by WorldTribune Staff, August 1, 2016
Jihadists allied with anti-Assad rebels on July 31 launched an attack on Syrian regime forces in an effort to break the siege on Aleppo.
Assad’s forces, backed by Iran and Russia, have surrounded rebel-held districts in Aleppo since July 17, cutting the main supply line into rebel-held neighborhoods in the north of Syria’s second-largest city.
Jihadist members of Islamist groups such as Ahrar al-Sham and the former Nusra Front – strategically re-branded Jabhat Fateh al-Sham after claiming to break from Al Qaida last week – said they had begun a battle to try to reopen a new supply route.
“It will be a long and difficult battle,” said Syrian Observatory for Human Rights chief Rami Abdel Rahman. “The army is supported by a large number of Iranians and fighters from Hizbullah, not to mention the Russian planes.”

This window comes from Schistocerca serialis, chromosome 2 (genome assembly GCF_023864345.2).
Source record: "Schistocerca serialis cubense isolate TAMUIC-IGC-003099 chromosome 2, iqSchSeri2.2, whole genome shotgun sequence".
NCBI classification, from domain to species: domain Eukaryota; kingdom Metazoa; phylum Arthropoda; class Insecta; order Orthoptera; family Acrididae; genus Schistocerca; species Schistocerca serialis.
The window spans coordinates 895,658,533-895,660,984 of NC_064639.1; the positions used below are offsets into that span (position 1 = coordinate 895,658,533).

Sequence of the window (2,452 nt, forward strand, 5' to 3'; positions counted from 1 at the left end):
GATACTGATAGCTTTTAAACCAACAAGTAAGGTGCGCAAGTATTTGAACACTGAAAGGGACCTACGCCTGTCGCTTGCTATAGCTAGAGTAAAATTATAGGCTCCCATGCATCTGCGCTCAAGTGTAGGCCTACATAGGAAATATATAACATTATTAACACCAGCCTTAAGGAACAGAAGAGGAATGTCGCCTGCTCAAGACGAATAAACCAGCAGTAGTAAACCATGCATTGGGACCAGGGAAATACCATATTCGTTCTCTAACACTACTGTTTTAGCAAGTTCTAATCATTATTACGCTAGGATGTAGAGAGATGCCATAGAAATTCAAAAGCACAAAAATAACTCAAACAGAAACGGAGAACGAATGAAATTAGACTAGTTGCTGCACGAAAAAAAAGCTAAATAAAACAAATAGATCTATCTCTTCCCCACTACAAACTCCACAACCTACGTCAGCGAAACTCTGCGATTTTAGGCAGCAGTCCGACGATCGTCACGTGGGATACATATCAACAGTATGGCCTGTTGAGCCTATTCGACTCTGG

Jihadists from Fateh al-Sham launched two car bomb attacks against regime positions in suburban Rashidin in southwestern Aleppo, the Observatory reported.
Other attacks focused on southern parts of the city towards the regime-controlled suburb of Ramussa, the Britain-based monitor reported.
In Aleppo city, Assad regime forces bombarded rebel-held districts on July 31 despite the announcement by Damascus and Moscow of humanitarian corridors to allow civilians and rebels ready to surrender to leave.
Syrian government media reported on July 30 that dozens of civilians and rebels had left besieged eastern Aleppo through humanitarian corridors, but residents there and rebels dismissed the claims as “lies”.
Meanwhile, at least nine civilians were killed on July 31 in an air strike that hit a makeshift hospital at Jassem in the southern province of Daraa.
The International Rescue Committee, which supported the facility, called on the UN Security Council “to act in defense of the most basic principles of the UN. The bombing of hospitals is never justified. All those involved must be held to account,” IRC chief David Miliband said in a statement.